Physical therapy often better than opioids for long-term pain management

Written by Tony English, PT, PhD, director of the Division of Physical Therapy at the University of Kentucky‘s College of Health Sciences.  

Tony English

Tony English

According to the Centers for Disease Control and Prevention (CDC), sales of prescription opioids have quadrupled in the U.S. since 1999, even though there has not been an overall change in the amount of pain reported.

People with chronic pain conditions unrelated to cancer often depend on prescription opioids to manage their pain. As opioid use has increased, so has the misuse, abuse and overdose of these drugs in Kentucky and across the country.

The statistics are sobering:

  • As many as one in four people who receive prescription opioids long term for non-cancer pain in primary care settings suffer with addiction.
  • Heroin-related overdose deaths more than quadrupled between 2002 and 2014, and people addicted to prescription opioids are 40 times more likely to be addicted to heroin.
  • More than 165,000 people in the United States have died from opioid pain-medication-related overdoses since 1999.
  • Every day, more than 1,000 people are treated in emergency departments for misusing prescription opioids.

The CDC released guidelines in March urging prescribers to reduce the use of opioids in favor of safer alternatives in the treatment of chronic pain. Physical therapy is one of the recommended non-opioid alternatives.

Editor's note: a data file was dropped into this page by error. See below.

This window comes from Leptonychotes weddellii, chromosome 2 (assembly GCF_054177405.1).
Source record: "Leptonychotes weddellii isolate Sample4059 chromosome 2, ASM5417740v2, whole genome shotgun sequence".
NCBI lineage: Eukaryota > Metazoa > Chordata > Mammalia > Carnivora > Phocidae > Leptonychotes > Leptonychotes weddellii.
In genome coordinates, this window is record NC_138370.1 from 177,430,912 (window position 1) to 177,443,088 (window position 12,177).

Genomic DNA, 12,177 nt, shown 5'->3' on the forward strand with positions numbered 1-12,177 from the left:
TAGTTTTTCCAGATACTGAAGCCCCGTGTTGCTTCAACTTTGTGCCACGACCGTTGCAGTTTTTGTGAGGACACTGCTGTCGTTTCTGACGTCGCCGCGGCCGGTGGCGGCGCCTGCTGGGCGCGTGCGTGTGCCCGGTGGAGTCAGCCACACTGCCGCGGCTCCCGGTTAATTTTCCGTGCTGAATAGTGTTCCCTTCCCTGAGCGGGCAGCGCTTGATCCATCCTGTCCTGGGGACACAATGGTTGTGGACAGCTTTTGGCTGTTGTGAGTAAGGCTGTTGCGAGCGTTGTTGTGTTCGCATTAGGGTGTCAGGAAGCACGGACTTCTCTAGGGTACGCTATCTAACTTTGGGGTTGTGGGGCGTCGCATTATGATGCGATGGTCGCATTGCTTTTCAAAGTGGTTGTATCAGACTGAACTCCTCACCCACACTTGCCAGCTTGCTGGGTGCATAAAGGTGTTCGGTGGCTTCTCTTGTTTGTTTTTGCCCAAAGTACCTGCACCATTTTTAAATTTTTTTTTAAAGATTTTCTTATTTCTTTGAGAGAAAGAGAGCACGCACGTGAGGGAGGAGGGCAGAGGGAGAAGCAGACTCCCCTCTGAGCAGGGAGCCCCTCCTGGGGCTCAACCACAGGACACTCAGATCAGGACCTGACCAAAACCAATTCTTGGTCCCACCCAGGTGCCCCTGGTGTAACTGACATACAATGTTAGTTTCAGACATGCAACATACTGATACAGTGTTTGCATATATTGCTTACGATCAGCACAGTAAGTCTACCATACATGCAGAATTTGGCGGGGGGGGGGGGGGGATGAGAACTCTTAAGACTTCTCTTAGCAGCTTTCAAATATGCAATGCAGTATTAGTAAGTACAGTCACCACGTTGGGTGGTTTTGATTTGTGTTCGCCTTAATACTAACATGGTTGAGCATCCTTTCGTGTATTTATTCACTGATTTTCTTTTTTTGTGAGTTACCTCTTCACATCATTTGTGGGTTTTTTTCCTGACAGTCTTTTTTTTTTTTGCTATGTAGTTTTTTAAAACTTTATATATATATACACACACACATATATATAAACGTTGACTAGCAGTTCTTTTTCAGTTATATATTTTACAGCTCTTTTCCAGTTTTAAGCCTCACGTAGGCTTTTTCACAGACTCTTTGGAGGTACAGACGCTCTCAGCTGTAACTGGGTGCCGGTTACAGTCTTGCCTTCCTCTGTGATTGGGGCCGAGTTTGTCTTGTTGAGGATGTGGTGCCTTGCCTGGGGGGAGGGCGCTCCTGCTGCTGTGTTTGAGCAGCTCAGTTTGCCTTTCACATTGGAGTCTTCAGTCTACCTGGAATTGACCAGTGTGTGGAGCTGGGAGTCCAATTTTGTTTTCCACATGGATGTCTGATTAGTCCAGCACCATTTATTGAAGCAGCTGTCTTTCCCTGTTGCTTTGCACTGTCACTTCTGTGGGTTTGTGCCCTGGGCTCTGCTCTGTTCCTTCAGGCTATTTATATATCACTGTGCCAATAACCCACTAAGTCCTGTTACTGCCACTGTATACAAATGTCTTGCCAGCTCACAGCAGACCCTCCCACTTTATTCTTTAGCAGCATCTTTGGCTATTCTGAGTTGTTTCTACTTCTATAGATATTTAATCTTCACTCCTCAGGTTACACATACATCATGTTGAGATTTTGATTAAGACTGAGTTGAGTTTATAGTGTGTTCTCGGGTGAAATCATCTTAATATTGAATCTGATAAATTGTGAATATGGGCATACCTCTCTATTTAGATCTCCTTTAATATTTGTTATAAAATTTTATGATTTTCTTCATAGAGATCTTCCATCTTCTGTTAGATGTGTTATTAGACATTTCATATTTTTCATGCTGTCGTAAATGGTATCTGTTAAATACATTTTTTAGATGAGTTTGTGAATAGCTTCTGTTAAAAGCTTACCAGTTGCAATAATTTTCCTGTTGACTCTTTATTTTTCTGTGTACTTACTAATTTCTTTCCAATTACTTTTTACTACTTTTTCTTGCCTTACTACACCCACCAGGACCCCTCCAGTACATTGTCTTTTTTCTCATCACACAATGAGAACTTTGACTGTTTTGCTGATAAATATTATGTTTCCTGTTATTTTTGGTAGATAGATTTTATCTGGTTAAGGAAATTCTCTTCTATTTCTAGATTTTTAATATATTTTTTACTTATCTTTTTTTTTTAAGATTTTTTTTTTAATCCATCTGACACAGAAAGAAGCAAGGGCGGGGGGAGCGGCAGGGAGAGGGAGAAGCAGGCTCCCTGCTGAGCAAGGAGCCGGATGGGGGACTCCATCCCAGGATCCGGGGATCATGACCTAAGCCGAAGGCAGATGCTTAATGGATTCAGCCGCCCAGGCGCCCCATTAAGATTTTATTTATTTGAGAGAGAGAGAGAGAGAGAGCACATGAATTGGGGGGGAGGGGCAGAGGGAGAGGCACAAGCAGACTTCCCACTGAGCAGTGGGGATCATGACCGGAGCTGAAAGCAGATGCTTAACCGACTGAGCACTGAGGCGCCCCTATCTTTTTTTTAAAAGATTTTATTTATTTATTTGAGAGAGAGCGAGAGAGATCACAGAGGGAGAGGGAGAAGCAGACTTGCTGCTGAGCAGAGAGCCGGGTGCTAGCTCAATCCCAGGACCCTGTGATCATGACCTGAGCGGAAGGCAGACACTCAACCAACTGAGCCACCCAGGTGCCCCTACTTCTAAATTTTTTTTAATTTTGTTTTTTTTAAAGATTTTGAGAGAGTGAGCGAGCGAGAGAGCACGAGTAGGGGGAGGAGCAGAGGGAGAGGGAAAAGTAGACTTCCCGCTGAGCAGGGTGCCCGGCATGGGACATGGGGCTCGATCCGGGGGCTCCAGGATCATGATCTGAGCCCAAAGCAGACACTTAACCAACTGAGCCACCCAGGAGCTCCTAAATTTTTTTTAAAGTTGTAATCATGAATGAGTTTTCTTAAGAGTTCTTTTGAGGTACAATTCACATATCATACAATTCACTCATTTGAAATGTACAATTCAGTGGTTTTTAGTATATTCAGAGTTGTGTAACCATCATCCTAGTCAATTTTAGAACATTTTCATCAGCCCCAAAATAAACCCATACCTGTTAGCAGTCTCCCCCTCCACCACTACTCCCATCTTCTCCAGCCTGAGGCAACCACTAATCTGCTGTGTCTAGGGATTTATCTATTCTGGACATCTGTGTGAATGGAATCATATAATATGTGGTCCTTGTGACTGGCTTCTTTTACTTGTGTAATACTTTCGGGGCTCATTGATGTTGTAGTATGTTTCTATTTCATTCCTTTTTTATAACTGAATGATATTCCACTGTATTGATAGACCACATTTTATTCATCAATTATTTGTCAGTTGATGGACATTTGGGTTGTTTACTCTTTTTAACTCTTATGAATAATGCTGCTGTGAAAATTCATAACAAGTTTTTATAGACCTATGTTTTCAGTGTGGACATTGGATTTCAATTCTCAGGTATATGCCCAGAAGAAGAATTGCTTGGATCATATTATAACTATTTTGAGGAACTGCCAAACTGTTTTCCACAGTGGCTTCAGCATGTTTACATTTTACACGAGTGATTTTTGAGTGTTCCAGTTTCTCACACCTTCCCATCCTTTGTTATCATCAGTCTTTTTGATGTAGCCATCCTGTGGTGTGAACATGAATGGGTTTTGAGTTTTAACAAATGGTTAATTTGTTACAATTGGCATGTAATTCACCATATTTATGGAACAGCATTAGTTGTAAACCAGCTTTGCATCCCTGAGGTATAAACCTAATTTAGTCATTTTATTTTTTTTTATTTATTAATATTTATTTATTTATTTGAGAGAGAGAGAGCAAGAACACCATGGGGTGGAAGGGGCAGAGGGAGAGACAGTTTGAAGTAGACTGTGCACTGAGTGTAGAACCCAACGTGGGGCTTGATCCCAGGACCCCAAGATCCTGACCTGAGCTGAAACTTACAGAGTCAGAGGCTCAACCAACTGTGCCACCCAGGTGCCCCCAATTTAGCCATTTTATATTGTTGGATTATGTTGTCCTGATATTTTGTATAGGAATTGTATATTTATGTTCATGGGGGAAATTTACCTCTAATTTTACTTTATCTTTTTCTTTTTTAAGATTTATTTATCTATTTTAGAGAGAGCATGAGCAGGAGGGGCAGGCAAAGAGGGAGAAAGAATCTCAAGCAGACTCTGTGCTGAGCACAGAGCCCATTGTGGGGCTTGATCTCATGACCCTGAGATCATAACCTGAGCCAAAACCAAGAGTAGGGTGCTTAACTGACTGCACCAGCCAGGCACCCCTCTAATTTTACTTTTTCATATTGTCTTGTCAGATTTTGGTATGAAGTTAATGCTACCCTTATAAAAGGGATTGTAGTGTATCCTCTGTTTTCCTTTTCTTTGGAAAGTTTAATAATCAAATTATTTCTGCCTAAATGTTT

If you or someone you know has pain not related to cancer, consider physical therapy as a safer alternative for managing your pain. Physical therapists diagnose and treat movement disorders that may be contributing to your pain and will develop an active treatment plan specific to your goals.

A 2008 study following 20,000 people over a period of 11 years found that people who exercised regularly reported less pain. Manual therapy can reduce pain and improve mobility so that people have more pain-free movement. That, in turn, promotes more activity, which reduces pain even further. Exercise and manual therapy are two components of an active treatment plan that may be used by a physical therapist to help manage pain.

The American Physical Therapy Association has launched a national campaign called #ChoosePT to raise awareness about the risks of opioids and the choice of physical therapy as a safe alternative for long-term pain management.